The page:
History and renovation of soldier field

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History and Renovation of Soldier Field

Soldier Field is an attraction for thousands throughout the state of Illinois. Soldier Field was first built in 1924 as a multipurpose sport arena dedicated to war veterans. At the time it was known as Municipal Grant Park Stadium. Municipal Grant Park Stadium was home to many events before the Chicago Bears came to play in 1971. A controversial renovation was proposed in 1986. The cost would be over 660 million dollars. If renovated, Soldier Field would be stripped of its National Landmark Status. There were many renovations and extensions added in 2001. Soldier Field, home to the famousChicago Bears, it has gone through many renovations but it still remains an attraction for sports enthusiasts.

Municipal Grant Park Stadium now known as Soldier Field was built in 1924 to dedicate those who served in War World I. Municipal Grant Park Stadium was built as a multipurpose sports venue. It held many events such as ski-jumping competitions, Dempsey vs. Tunney, musical concerts, religious gatherings, and World Cup soccer. The main event for Municipal Grant Park Stadium was stock car racing. It was not until the NFL ruled that stadiums must seat over 50,000 people that the Chicago Bears began to play in Soldier Field.

In 1971, the Chicago Bears began to play in Soldier Field. The founder of the Chicago Bears, George Halas, never thought Soldier Field would be the permanent field for the Bears. Later in the 1970's, George Halas announced the team would look into building a stadium in Arlington Heights. In the late 1970's if the team were to move to the suburbs they were under obligation to change their name to 'Arlington Heights Bears' (Roy Taylor). George Halas was a business man and if the Chicago Bears were then moved to Arlington Heights profit would be lost and the name “Chicago Bears” could not be taken when moved to the suburbs. After the discussion with Mayor Richard Daley, George Halas decided on staying in Chicago. A twenty year lease was signed and in 1982 there was talk about a new stadium which sparked the thirteen years of stadium talk in Chicago.

In 1995, the Chicago Bears Organization planned on playing in a new stadium by 2000 no matter what cost. On November 22, 2000, the City of Chicago and the Chicago Bears formally unveiled their plan for the new stadium at Soldier Field. It was said that the plan would cost over 660 million dollars. Approximately 200 million dollars would be funded through public funding. Some money would also be provided through the NFL. The rest of the money would have to be raised by the Chicago Bears Organization themselves. The overall cost of the renovation is about 700 million dollars.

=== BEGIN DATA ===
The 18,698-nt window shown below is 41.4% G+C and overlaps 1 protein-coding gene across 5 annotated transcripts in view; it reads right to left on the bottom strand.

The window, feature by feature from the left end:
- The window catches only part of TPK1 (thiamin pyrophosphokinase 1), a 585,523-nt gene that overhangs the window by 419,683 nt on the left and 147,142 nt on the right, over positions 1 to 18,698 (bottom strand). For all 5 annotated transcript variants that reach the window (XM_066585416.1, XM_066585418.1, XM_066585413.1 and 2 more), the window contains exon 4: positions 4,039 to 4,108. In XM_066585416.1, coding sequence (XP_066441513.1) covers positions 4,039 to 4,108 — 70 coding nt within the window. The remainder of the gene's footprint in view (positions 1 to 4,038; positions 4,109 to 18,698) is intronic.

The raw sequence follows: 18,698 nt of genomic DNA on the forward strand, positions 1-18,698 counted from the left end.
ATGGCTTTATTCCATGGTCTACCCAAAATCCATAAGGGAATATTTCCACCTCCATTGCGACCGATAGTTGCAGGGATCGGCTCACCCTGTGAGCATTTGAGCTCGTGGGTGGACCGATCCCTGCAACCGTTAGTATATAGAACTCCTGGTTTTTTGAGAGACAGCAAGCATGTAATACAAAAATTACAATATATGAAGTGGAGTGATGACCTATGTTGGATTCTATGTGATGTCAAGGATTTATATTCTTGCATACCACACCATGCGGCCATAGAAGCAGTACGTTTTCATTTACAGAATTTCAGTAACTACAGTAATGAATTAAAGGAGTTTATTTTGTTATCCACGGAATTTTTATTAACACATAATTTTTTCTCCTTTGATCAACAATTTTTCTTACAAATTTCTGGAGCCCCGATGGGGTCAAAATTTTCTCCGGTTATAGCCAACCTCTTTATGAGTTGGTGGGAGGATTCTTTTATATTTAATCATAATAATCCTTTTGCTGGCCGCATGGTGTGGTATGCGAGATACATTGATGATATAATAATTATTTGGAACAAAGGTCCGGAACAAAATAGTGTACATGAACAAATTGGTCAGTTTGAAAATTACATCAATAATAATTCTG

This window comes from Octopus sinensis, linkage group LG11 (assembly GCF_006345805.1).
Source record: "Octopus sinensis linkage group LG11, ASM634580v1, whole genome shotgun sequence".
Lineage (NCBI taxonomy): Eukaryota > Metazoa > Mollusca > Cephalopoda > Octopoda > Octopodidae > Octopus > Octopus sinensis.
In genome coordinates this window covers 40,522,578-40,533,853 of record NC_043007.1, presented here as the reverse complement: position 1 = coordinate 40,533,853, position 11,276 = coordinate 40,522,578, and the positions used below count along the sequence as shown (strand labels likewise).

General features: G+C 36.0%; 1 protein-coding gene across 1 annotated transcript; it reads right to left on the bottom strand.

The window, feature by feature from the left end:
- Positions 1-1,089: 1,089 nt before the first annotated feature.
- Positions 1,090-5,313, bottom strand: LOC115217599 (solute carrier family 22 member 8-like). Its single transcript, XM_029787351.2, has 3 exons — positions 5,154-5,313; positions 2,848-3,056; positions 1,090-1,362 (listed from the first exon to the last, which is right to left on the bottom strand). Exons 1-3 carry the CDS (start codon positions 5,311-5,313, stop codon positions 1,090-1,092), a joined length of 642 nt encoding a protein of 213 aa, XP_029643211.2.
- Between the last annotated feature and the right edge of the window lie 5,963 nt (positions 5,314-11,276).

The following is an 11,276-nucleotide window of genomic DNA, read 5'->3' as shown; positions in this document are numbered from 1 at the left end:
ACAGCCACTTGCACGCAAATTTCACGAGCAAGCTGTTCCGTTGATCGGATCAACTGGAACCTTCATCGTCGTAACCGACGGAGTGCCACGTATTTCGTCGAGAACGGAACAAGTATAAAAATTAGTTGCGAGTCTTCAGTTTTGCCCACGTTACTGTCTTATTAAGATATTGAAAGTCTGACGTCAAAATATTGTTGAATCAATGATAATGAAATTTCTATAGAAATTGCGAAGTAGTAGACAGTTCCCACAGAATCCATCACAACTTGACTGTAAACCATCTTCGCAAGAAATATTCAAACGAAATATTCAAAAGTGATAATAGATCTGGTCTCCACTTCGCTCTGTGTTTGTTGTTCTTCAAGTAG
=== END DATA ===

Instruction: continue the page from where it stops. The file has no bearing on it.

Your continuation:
The stadium itself cost over 300 million dollars alone. Add all the extensions built during the renovation and now Soldier Field is worth over 700 million dollars. The Chicago Bears had a tough time raising money to rebuild Soldier Field. After all the money was raised the Bears were still short a million dollars. They then applied for a loan which was accepted. While all this was happening the Chicago Bears were issued many warnings and threats that Soldier Field's National Landmark Status would be obliterated if Soldier Field was renovated.

Before the renovation of Soldier Field, the Chicago Park District warned multiple times that if renovated, Soldier Field would lose its National Landmark Status. Other landmarks that have National Landmark Status include the White House, Monticello, and the Empire State Building. The Chicago Bears ignored all these threats and warnings. The Landmark Preservation Council of Illinois sued to block the renovation. The lawsuit went all the way to the Illinois Supreme Court and then lost. The renovation process started.

Soldier Field reopened on September 29, 2003. On September 23, 2009 Soldier Field was taken off the National Landmark List. “Jonathan Fine, president of Preservation Chicago, a historic preservation advocacy group, praised the recommendation. ‘It's about time,' Fine said. ‘If you destroy the landmark, you should be punished for it" (Dardick and Mendel). Many historic features were obliterated during the renovation. Only the exterior walls and a small seating portion at the south end of the field are historic remainders. Many new and modern extensions were added to the field.

Soldier Field was dropped eighteen feet deeper to allow more seating on the sidelines. The capacity of Soldier Field is well over 100,000 fans. During the renovation 133 luxury suites and 8,600 club seats were added. There are over 60,000 seats. Four new parking complexes were built. Exclusive, luxury skyboxes were also added in the renovation.

In conclusion, Soldier Field no long retains its historic integrity. It has been renovated many times. The most recent in 2001, even though it was rid of its National Landmark Status, the extensions gave Soldier Field more popularity. Yet through its long history of events it still and always will remain a public source of attraction.